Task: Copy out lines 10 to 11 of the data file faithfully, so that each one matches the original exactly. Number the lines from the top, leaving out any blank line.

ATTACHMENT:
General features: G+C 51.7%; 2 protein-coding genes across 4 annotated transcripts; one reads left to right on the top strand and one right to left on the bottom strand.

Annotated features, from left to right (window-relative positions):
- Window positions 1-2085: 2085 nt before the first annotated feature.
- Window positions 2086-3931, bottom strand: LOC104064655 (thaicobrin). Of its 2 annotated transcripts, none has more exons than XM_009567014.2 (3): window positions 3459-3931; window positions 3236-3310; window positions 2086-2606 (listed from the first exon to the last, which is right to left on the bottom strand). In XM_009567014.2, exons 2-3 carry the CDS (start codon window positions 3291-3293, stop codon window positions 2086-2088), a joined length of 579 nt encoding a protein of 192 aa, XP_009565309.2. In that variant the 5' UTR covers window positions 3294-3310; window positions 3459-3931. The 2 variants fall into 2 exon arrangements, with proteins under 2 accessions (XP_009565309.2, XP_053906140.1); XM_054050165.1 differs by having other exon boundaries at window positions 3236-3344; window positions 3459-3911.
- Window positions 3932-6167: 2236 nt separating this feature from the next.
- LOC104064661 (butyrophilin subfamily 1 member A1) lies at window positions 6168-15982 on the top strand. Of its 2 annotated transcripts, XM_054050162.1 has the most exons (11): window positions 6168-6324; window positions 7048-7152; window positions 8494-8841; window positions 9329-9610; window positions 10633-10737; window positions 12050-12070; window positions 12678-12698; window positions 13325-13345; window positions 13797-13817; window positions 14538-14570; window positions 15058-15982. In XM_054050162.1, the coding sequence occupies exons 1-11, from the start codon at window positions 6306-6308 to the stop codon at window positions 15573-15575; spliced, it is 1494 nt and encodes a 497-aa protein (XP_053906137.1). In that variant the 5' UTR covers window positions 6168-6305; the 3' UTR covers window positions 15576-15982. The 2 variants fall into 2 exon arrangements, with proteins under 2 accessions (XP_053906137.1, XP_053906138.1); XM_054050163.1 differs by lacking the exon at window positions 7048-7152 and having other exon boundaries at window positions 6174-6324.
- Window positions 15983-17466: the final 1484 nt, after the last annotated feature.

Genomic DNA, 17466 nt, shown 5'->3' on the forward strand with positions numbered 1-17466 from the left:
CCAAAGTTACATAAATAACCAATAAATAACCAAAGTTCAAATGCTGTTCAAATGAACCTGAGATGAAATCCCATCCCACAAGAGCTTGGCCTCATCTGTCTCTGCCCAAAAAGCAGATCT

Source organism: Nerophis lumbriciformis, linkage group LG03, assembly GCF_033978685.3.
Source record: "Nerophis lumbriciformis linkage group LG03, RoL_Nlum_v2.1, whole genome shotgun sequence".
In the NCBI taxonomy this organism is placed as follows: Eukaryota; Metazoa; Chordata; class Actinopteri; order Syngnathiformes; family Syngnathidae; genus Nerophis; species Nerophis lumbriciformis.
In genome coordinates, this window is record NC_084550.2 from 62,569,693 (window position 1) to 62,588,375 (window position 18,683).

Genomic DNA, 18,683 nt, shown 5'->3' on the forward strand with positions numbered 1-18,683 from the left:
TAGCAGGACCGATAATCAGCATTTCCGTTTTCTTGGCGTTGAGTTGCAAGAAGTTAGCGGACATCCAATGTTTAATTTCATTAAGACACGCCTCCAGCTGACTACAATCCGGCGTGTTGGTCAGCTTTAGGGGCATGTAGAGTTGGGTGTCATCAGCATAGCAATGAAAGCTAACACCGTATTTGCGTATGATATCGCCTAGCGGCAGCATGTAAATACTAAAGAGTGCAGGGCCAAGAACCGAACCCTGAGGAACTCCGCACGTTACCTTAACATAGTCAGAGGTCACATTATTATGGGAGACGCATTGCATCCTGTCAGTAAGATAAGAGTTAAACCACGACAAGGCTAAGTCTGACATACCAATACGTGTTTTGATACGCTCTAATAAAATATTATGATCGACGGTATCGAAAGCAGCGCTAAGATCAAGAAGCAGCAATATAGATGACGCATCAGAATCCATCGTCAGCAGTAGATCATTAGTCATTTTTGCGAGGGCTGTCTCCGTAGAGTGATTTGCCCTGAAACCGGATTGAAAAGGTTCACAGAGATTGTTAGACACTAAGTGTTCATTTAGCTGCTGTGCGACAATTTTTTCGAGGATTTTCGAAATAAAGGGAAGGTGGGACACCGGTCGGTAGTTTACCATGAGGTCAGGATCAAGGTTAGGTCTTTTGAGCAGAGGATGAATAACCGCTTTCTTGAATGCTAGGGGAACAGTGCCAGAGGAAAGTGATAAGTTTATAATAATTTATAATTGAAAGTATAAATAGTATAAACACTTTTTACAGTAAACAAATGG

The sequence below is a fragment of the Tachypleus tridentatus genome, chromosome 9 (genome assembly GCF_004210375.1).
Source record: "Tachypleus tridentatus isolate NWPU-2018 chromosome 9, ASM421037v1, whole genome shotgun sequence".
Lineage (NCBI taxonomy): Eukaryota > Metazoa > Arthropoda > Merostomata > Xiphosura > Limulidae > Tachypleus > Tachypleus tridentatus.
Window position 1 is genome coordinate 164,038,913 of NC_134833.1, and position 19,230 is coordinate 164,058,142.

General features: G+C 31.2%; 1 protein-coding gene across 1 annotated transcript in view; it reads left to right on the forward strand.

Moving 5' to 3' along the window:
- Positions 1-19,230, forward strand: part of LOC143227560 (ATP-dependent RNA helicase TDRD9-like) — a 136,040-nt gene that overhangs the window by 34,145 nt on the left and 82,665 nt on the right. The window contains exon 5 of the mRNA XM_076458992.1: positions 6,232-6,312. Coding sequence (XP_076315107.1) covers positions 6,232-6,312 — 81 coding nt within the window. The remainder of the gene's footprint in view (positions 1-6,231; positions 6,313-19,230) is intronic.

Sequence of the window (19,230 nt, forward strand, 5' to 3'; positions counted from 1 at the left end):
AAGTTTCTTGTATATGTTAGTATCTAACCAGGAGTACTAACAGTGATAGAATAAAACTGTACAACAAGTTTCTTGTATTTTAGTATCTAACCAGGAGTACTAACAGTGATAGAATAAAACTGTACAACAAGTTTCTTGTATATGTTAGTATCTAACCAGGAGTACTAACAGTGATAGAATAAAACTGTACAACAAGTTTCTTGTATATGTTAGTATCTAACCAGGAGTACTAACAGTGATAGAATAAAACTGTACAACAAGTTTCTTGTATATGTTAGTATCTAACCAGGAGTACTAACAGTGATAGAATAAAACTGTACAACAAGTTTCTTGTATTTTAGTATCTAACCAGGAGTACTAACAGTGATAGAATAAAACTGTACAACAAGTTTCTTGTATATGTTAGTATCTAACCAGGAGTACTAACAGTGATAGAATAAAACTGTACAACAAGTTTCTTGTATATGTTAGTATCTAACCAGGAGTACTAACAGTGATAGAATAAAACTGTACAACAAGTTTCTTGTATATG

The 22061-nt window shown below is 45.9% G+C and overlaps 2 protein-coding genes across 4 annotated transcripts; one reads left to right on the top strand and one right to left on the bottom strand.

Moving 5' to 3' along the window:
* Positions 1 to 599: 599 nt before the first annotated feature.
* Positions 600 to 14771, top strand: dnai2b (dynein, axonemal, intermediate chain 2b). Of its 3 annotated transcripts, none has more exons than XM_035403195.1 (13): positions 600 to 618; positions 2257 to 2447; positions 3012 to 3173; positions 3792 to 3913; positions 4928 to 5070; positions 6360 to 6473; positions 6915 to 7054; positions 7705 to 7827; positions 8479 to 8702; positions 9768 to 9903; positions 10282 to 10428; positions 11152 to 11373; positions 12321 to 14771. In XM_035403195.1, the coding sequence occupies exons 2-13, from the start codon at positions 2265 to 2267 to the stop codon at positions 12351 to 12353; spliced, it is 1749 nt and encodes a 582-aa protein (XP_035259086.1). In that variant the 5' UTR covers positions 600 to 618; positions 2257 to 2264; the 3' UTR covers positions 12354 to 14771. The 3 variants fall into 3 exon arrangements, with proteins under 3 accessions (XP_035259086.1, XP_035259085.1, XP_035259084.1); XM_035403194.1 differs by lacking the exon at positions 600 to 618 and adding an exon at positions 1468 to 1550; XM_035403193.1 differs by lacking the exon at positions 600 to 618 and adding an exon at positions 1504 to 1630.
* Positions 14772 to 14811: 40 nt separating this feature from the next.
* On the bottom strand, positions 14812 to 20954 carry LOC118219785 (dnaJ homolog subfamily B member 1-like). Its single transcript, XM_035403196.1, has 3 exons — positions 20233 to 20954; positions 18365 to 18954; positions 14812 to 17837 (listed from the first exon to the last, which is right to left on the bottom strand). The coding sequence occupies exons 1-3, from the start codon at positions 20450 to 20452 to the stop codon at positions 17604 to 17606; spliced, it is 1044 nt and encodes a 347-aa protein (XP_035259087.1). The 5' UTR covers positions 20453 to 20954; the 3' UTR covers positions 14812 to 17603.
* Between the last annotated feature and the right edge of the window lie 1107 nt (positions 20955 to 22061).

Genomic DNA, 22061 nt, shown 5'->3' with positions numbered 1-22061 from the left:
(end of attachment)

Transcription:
Source organism: Nerophis lumbriciformis, linkage group LG03, assembly GCF_033978685.3.
Source record: "Nerophis lumbriciformis linkage group LG03, RoL_Nlum_v2.1, whole genome shotgun sequence".